AN AUSTRALIAN VENTURE
When Harry gave his speech to the Carbine Club in 2003, it set the wheels in motion for a new venture. “I came back home and I had a horse that could potentially be directed the following year into the Melbourne Cup,” explains Harry.
That horse was Distinction, and despite a very credible sixth place, things didn’t quite go to plan. “Three races before the Cup, Distinction’s jockey Darren Beadman, whacked his head in the starting stalls quite badly. He sat out the remaining rides until the Cup. To be fair to Darren, I think there was a touch of concussion lurking, and it looked like he wasn’t having the easiest of times aboard Distinction. He finished sixth, and we were thrilled he ran so well, but I think if you ran the race again in different circumstances, he could have finished closer.” However, Harry is quick to point out that it’s unlikely they ever would have won — after all, 2004 was in the midst of the Makybe Diva era!
The whole Melbourne Cup experience was enamouring for Harry and Distinction’s shareholders alike. “It was fantastically exciting and it really began this love affair with Australian racing,” says Harry, who explains that the prizemoney on offer here is also a big drawcard. Shortly after, Highclere Australia was born with Godolphin Flying Start Program graduate Dan Robertson at the helm.
So far, their biggest success in Australia has been with Libran, who took out the New South Wales Champion Stayer title for the 2015/16 season after a hat trick of wins at the Sydney Autumn Carnival, followed by a second placing in the Group 1 Sydney Cup.
At present, Highclere Racing has nearly a dozen horses in training in Australia, including potential Melbourne Cup runner Lord Belvedere. “He is our star of the moment, as he has won his last three races at Flemington, and heads to The Bart Cummings over 2500m on 3 October, which is a ‘win and you’re in’ for the Melbourne Cup!”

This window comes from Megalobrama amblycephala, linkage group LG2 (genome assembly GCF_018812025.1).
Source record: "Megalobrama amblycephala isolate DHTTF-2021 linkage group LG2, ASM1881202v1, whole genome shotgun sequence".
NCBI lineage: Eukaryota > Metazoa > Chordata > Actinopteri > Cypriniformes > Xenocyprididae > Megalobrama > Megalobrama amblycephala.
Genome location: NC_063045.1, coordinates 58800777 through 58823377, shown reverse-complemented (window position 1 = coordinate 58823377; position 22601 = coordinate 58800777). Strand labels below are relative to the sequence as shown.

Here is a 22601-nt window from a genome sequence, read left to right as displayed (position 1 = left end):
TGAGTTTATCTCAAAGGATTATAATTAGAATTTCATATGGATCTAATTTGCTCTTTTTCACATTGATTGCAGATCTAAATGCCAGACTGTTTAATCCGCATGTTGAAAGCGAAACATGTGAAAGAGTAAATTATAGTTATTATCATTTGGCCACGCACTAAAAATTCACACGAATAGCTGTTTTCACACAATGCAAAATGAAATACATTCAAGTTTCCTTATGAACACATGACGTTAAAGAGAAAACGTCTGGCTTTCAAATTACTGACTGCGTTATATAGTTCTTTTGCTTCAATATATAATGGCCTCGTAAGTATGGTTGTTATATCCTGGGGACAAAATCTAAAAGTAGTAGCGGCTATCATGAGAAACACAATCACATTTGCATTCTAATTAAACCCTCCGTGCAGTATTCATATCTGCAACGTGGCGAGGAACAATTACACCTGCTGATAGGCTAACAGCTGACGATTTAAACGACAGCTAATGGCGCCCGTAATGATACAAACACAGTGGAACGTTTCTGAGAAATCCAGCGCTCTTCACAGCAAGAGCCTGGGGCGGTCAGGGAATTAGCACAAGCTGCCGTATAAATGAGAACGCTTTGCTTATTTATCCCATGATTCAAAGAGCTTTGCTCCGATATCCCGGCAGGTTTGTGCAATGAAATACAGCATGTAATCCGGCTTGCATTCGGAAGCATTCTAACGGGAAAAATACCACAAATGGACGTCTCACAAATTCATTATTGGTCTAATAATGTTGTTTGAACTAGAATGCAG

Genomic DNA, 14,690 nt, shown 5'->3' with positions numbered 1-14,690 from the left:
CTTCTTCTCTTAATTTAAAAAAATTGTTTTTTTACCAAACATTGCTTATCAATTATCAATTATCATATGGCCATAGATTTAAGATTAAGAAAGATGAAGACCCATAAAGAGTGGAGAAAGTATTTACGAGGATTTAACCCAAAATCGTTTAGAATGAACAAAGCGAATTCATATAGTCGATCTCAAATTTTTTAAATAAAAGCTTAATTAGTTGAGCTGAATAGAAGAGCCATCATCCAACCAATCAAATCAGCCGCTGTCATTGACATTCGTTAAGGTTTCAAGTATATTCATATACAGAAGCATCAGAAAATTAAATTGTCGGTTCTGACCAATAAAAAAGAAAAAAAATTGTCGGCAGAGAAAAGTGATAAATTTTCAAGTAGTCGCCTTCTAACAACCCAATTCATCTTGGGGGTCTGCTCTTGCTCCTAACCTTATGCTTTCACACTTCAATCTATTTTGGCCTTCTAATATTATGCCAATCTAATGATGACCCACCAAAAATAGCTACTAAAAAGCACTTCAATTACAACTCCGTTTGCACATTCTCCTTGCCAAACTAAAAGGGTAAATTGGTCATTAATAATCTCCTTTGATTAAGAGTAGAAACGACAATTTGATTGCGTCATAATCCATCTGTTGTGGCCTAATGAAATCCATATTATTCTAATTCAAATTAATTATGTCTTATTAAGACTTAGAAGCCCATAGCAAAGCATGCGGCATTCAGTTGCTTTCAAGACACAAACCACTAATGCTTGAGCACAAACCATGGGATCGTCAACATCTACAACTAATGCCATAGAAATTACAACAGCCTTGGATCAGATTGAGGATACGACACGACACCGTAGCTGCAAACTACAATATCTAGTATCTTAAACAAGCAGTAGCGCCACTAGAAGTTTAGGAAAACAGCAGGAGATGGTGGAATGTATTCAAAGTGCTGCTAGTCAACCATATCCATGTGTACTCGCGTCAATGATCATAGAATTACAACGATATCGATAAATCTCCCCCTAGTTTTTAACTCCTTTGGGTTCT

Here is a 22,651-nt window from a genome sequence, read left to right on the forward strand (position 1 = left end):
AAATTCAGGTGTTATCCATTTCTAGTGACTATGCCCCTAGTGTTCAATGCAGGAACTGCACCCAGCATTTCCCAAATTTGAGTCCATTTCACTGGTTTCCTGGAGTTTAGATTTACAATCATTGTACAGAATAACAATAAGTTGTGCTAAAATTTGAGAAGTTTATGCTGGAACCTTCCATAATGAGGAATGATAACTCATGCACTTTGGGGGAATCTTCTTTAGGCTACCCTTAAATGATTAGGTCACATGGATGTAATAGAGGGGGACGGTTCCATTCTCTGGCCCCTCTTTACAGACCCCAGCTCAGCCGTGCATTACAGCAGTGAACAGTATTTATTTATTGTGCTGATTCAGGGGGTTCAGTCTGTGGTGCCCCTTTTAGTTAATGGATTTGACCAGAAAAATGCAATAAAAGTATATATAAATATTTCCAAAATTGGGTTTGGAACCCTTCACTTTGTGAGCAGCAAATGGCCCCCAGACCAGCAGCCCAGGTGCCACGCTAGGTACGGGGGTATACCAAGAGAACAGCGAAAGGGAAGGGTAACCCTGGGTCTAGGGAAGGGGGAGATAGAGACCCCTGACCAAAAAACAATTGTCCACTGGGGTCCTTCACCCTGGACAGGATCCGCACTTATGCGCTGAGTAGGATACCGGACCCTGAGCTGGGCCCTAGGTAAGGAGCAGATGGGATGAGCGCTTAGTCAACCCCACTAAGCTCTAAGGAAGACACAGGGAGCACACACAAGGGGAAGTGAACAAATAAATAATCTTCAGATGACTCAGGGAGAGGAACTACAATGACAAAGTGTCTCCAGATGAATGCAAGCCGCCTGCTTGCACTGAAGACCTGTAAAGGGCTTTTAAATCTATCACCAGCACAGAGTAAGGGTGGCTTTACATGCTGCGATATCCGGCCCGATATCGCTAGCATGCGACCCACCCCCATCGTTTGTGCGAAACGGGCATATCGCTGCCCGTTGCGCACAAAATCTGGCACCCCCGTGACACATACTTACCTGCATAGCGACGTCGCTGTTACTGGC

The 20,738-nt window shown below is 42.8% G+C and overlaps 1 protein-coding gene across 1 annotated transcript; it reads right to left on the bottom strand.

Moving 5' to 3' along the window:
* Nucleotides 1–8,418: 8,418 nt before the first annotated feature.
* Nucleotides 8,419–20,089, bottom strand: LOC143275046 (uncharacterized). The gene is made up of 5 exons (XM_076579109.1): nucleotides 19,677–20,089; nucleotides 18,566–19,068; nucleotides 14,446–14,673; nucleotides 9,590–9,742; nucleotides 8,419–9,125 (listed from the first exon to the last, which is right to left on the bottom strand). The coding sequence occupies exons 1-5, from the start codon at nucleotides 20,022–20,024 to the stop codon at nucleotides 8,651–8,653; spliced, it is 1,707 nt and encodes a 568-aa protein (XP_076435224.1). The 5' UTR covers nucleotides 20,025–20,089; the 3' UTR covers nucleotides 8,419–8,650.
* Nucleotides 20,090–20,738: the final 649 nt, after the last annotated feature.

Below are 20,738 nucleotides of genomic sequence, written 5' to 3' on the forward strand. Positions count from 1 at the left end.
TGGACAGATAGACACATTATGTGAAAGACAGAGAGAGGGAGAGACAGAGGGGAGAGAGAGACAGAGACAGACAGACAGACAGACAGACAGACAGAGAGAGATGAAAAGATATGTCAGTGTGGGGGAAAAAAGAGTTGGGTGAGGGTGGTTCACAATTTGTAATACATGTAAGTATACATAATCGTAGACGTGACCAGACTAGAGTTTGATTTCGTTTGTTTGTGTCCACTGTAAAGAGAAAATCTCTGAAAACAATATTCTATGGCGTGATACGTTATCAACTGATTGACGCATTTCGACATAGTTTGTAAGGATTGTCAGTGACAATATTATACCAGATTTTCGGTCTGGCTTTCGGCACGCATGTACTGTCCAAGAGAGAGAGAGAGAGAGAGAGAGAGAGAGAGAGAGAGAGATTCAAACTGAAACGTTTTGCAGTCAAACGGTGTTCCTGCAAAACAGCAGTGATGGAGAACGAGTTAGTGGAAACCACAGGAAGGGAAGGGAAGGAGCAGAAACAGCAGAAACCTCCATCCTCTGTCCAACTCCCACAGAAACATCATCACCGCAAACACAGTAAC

Harry explains that when choosing horses for Australian racing, Highclere looks for horses that show speed. “We really want horses that have shown enough speed. Just to have a plodder that has won over two miles in the UK, and to say ‘now we’re going to win the Melbourne Cup because that’s also a two-mile race’… those horses tend to be too slow.
“We need to find really decent, progressive young staying horses and middle distance horses in the UK that we feel would suit Australian racing and hopefully update down there into prospective Melbourne Cup candidates. It’s a different style of training in Australia. Sometimes I think horses can have the speed trained out of them here in the UK, while the Australian system can train that speed back into them. They start running over shorter distances and it can really suit them.
“I love the fact that a horse is going to be trained differently. And that will bring out something different in the horse and improve the natural pace and rhythm of that animal.” Harry explains that it took some getting used to early on, when he’d see their stayers starting in 1200m and 1400m races at the beginning of a campaign — however, he believes it works.
While Lord Belvedere is their Aussie star for 2020, Harry says they have a few other horses worth keeping an eye on for 2021 — including Bartholomeu Dias, Global Gift and Dursten. Another talented horse now on his way to Australia is Great House. Born on December 28, he was a “disaster” for Coolmore with 1 January being the official birthday for northern hemisphere racehorses. The timing meant that Great House would always be a year behind physically in terms of age-based races and therefore wasn’t going to be winning any lucrative Group 1 races early on.